The tit-for-tat expulsion of thousands of Angolan refugees living in the Democratic Republic of Congo (DRC), and the repatriation of thousands of undocumented Congolese migrants working in Angola, is raising fears of a "humanitarian catastrophe" in the making.
According to ANGOP, the Angolan state-run media outlet, the number of Angolans forcefully removed from the DRC since a large-scale repatriation operation kicked off in August 2009 had topped 23,000 by 13 October.
The move has been widely regarded as retaliatory response by DRC to Angola's deportation of thousands of Congolese nationals, which had been going on for years, said Maurizio Giuliano, Public Information Officer and Advocacy Manager for the UN Office for the Coordination of Humanitarian Affairs (OCHA), in the DRC capital, Kinshasa.
"Expulsions in both directions have been going on for some time now, but what is new is the number and intensity we are seeing in this latest wave," Giuliano told IRIN. Since 2003 there have been six major waves of expulsions, in which 140,000 Congolese were repatriated.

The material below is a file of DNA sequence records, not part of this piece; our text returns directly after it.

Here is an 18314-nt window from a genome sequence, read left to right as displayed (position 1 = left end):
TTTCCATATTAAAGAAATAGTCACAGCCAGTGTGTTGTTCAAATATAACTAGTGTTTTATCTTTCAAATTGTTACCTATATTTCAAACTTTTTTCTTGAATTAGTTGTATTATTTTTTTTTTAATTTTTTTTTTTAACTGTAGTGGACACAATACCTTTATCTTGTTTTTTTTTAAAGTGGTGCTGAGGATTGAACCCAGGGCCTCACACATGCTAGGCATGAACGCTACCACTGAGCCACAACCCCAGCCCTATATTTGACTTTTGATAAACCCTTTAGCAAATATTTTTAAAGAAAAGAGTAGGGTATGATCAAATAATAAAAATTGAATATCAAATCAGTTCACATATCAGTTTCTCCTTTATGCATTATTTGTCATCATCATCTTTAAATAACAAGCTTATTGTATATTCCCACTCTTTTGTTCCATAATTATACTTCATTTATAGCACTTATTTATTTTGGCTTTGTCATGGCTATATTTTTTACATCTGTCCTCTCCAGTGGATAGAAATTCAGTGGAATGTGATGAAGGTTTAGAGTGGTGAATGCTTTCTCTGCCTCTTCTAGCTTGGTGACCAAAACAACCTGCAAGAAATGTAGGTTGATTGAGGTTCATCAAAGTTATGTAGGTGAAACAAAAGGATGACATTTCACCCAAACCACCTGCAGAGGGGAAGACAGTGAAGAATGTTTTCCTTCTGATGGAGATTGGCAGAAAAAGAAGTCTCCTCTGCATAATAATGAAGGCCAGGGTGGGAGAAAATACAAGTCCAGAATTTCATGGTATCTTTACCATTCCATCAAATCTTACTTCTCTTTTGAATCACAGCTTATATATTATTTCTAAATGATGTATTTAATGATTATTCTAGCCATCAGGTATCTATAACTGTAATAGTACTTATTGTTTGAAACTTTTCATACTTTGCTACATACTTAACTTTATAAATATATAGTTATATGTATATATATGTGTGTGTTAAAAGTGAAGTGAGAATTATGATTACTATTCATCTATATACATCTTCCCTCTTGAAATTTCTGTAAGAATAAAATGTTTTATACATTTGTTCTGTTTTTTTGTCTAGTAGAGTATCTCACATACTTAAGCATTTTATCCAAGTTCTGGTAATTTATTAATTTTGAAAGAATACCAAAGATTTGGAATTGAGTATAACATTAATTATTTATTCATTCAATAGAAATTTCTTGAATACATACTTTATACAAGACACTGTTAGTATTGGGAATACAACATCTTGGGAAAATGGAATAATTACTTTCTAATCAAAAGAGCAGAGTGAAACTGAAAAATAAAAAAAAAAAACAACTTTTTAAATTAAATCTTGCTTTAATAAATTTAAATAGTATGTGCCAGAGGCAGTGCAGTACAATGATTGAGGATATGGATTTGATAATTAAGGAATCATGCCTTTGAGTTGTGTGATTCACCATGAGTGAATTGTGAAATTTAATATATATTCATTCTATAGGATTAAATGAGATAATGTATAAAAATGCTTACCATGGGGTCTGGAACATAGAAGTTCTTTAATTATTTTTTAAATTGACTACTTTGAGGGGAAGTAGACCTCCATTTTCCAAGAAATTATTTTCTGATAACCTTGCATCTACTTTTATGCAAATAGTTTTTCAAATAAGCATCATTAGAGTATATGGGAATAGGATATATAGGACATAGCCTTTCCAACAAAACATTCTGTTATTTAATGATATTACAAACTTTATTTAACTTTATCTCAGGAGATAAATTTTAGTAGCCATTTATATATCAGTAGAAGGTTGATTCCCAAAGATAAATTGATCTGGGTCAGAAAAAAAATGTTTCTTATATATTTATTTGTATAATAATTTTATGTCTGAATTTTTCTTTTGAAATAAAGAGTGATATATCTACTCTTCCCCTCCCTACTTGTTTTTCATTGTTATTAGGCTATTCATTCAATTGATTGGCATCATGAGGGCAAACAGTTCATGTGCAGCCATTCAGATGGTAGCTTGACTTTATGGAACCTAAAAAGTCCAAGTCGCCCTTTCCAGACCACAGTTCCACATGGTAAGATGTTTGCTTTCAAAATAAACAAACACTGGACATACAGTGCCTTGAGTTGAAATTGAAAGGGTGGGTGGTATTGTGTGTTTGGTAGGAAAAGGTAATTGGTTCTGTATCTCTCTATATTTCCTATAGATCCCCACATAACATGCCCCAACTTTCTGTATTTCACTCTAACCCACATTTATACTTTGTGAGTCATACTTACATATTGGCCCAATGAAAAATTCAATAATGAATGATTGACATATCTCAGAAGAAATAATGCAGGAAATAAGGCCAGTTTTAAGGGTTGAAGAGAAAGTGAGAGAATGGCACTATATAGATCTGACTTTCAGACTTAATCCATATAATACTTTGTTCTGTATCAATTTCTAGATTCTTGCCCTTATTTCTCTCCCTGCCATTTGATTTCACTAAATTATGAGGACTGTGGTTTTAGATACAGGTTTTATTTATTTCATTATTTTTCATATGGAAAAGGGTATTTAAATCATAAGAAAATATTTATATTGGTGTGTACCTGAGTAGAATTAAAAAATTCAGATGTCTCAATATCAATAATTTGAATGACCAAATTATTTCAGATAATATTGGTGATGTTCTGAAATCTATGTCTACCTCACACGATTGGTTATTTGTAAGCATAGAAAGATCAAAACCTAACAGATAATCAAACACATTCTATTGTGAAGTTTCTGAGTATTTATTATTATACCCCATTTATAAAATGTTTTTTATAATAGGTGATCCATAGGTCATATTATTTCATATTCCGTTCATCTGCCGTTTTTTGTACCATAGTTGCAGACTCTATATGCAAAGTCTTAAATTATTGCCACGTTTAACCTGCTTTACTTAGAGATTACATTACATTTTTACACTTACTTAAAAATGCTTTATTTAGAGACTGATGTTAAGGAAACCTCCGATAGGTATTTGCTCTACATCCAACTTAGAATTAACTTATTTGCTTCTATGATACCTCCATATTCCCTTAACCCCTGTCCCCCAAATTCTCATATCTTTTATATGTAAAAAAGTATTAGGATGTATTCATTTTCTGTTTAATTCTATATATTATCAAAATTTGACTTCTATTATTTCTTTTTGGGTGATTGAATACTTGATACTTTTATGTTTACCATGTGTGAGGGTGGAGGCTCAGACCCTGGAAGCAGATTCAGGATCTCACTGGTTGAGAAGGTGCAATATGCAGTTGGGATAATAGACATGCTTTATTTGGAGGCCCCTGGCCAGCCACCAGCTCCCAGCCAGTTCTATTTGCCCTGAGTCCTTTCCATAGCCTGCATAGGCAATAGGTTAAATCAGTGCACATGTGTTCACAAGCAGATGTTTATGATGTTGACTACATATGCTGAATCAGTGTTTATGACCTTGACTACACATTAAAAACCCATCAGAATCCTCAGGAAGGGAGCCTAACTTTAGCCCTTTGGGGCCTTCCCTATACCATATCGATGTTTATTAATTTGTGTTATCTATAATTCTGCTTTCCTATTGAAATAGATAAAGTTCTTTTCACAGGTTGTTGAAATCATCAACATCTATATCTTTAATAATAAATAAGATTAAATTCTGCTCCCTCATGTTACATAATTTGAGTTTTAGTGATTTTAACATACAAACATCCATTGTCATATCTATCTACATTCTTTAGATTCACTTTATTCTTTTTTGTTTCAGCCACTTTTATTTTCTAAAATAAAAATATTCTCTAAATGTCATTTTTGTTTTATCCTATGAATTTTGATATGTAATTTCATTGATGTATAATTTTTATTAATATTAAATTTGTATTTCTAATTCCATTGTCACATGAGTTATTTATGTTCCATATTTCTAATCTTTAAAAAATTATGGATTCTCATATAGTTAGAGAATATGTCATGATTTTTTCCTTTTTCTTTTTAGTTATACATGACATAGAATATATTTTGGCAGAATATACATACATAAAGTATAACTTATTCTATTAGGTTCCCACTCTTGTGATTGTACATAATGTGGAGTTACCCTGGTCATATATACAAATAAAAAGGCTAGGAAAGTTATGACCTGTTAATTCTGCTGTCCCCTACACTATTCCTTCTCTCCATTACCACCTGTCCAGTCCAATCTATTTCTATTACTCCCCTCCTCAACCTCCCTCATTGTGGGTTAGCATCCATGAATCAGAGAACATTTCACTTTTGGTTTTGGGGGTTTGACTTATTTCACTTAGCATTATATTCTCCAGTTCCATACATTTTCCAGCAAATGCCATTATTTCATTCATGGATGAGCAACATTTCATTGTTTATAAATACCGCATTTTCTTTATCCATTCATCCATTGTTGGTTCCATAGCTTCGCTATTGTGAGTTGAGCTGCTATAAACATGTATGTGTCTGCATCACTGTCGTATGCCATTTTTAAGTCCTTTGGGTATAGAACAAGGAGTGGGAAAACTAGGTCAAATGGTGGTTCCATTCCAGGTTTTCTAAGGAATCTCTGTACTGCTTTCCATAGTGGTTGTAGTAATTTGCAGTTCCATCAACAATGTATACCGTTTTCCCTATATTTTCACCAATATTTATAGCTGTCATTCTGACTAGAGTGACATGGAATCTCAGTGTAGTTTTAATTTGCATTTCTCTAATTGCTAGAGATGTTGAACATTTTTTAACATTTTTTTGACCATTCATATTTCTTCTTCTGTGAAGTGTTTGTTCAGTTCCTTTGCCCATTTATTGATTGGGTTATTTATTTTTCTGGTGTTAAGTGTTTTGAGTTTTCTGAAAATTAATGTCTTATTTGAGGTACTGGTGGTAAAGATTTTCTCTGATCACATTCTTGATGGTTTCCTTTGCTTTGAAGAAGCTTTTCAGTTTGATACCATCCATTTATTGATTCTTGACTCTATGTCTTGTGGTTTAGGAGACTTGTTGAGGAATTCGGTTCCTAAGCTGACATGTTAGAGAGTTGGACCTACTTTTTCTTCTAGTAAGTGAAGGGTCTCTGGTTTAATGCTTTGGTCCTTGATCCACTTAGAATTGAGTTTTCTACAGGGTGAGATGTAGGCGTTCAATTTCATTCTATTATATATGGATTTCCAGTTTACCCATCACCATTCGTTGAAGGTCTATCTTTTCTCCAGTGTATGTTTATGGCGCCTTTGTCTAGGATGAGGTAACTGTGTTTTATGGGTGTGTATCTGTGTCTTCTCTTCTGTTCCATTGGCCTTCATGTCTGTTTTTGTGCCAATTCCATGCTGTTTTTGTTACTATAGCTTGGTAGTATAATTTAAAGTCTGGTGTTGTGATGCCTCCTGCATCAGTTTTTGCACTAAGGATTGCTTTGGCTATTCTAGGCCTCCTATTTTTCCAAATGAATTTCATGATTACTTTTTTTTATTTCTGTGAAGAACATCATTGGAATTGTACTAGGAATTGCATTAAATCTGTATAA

A recent OCHA Situation Report said the new wave "started in January 2009, and reached a climax between late August and now. Since the beginning of this wave, approximately 18,800 DRC nationals have reportedly been expelled from Angola."
The statement noted that the UN Refugee Agency (UNHCR) had started receiving reports of ill-treatment, detention, and theft of property during a campaign against irregular migrants in Angola's northern Lunda Norte province in May 2009.
Most Congolese in Angola were thought to be illegal diamond diggers, while the majority of Angolans in DRC had been living there for decades after fleeing in Angola's protracted civil war, which ended in 2002.
The Angolan government described the DRC's decision to apply the principle of reciprocity, and the ensuing action, as "disproportionate", and has since announced the cessation of flights between Luanda, the Angolan capital, and Kinshasa.
According to the OCHA statement there were concerns over the risk of "an actual humanitarian catastrophe" near the border post of Luvo/Lufu, in the northern Angolan province of Zaire, "where a huge number of expulsees are gathering".
Whether the situation would turn catastrophic, Giuliano said, depended on the number of new arrivals, and on how soon transport for them could be provided.
"The main concern now is transportation," and how soon it could be provided, he said. It was also crucial for humanitarian actors to determine the water, sanitation, health and food needs, should the situation deteriorate.
This article was produced by IRIN News while it was part of the United Nations Office for the Coordination of Humanitarian Affairs. Please send queries on copyright or liability to the UN. For more information: https://shop.un.org/rights-permissions
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